- The supply of drugs and medicines manufactured in Uganda are zero-rated while the supply of imported drugs and medicines are now exempt.
- The list of exempt supplies in the Second Schedule has been expanded to include the following:
- Aircraft insurance services.
- Rice mills.
- Agricultural sprayers.
- Drugs and medicines not manufactured in Uganda.
- Imported mathematical sets and geometry sets used for technical and vocational education.
- Woodworking machines.
- Welding machines and sewing machines.
- Imported crayons, coloured pencils, lead pencils, rulers, erasers, serials, technical drawing sets, educational computer tablets, educational computer applications or lab chemicals for teaching science subjects used in educational services.
- The Act introduced a new tax incentive that exempts services for feasibility studies, design and construction, locally produced materials for construction of premises or infrastructure and furniture or fittings for technical or vocational institute operators whose investment capital is at least USD 10 million in case of foreigners or USD 2 million in case of citizens.
- In addition, the thresholds for the existing VAT exemption introduced in 2018 have been reduced from USD 15 million to USD 10 million (for foreigners) and from USD 5 million to USD 2 million (for citizens) to match the thresholds for income tax and other incentives.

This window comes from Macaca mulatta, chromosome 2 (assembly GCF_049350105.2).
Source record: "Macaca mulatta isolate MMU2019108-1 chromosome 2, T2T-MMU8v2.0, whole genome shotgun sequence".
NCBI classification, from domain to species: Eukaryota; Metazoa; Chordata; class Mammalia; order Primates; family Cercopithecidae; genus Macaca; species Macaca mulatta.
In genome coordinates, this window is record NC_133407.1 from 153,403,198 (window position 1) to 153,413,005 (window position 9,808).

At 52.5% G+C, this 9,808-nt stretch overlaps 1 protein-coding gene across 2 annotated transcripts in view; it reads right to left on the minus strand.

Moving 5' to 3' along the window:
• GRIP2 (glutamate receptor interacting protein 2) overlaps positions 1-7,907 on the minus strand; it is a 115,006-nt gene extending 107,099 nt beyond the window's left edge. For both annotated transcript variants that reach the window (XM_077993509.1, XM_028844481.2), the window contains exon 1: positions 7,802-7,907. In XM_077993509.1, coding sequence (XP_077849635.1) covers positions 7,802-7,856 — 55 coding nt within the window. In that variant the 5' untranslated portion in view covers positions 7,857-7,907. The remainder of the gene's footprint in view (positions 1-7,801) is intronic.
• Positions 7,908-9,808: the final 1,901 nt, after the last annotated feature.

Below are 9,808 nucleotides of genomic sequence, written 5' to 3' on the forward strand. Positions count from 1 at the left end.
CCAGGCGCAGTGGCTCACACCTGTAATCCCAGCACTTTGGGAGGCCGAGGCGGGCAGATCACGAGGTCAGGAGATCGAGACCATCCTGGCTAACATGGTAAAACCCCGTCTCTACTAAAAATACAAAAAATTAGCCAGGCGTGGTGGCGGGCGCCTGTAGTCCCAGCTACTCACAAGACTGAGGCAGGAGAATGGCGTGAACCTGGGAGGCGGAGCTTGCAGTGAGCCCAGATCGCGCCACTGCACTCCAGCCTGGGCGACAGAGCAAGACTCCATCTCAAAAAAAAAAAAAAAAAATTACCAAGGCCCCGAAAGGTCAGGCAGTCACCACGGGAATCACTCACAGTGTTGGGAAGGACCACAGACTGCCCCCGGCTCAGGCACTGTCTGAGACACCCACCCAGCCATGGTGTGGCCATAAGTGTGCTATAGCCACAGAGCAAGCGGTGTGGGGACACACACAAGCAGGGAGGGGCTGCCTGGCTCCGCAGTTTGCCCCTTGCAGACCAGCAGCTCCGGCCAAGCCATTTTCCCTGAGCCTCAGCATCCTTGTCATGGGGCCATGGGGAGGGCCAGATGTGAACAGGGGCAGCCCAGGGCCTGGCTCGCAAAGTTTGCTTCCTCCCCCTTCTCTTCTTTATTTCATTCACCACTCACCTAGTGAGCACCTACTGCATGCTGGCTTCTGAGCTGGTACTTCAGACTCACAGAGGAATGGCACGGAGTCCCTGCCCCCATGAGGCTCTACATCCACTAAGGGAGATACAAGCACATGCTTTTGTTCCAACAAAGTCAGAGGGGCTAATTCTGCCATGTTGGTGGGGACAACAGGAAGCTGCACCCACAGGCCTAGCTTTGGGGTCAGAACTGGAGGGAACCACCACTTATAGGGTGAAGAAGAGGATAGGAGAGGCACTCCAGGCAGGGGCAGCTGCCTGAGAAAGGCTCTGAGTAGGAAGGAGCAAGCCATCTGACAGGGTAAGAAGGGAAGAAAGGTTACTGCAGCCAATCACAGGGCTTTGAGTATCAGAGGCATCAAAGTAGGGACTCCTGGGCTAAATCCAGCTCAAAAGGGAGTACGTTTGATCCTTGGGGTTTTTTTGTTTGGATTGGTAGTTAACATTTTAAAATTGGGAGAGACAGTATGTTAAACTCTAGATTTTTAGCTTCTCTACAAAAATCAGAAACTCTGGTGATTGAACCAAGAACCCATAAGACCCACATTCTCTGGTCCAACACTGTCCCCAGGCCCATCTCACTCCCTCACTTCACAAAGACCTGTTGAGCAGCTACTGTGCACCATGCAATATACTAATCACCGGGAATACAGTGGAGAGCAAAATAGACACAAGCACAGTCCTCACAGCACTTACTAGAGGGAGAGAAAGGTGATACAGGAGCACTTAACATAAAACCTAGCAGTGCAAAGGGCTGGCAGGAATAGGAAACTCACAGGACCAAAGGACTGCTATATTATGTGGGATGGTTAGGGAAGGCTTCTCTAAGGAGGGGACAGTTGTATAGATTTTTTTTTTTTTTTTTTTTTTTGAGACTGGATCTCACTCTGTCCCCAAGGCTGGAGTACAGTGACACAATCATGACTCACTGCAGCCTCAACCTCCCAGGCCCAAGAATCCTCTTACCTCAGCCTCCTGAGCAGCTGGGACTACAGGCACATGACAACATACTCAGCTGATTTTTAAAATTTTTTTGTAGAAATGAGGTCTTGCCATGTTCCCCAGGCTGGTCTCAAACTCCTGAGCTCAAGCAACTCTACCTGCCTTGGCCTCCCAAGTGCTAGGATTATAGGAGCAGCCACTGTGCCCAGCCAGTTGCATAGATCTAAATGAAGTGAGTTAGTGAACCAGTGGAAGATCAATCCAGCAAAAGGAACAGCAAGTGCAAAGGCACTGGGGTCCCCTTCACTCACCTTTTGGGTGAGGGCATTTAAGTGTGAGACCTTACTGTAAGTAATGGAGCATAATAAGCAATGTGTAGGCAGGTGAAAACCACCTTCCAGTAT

- The United Nations Entity for Gender Equality and the Empowerment of Women (UN Women) has been added to the list of Public International Organisations that are exempt under the First Schedule of the VAT Act.
The Excise Duty (Amendment) Act 2019 provides for the following changes:
- The proposal for the Minister to make Regulations prescribing the equivalent excise duty treatment of supplies made in the course of Islamic financial transactions was rescinded.
- The current licensing requirements under the Excise Duty Act have been replaced with a new process for annual registration of the premises of manufacturers, importers, and providers of excisable goods and services.
- The Act introduces a uniform interest penalty of 2% per month, compounded, on late payment of all excise duty.
- There is a new exemption for materials used in the construction of premises and other infrastructure, machinery and equipment, or furnishings and fittings for technical or vocational institute operators whose investment capital is at least USD 10 million (foreigners) or USD 1 million (citizens).
- There are also amendments to align the capital investment thresholds for the existing duty exemptions on construction materials for developers of industrial parks and free zones (reduced from USD 100 million to USD 50 million) and for investors in certain sectors (reduced to USD 10 million and USD 1 million for foreigners and citizens respectively).
The Tax Procedures Code (Amendment) Act 2019 introduced the following changes:
- The definition of 'tax return' was amended to mean a return or other document listed under Schedule 4.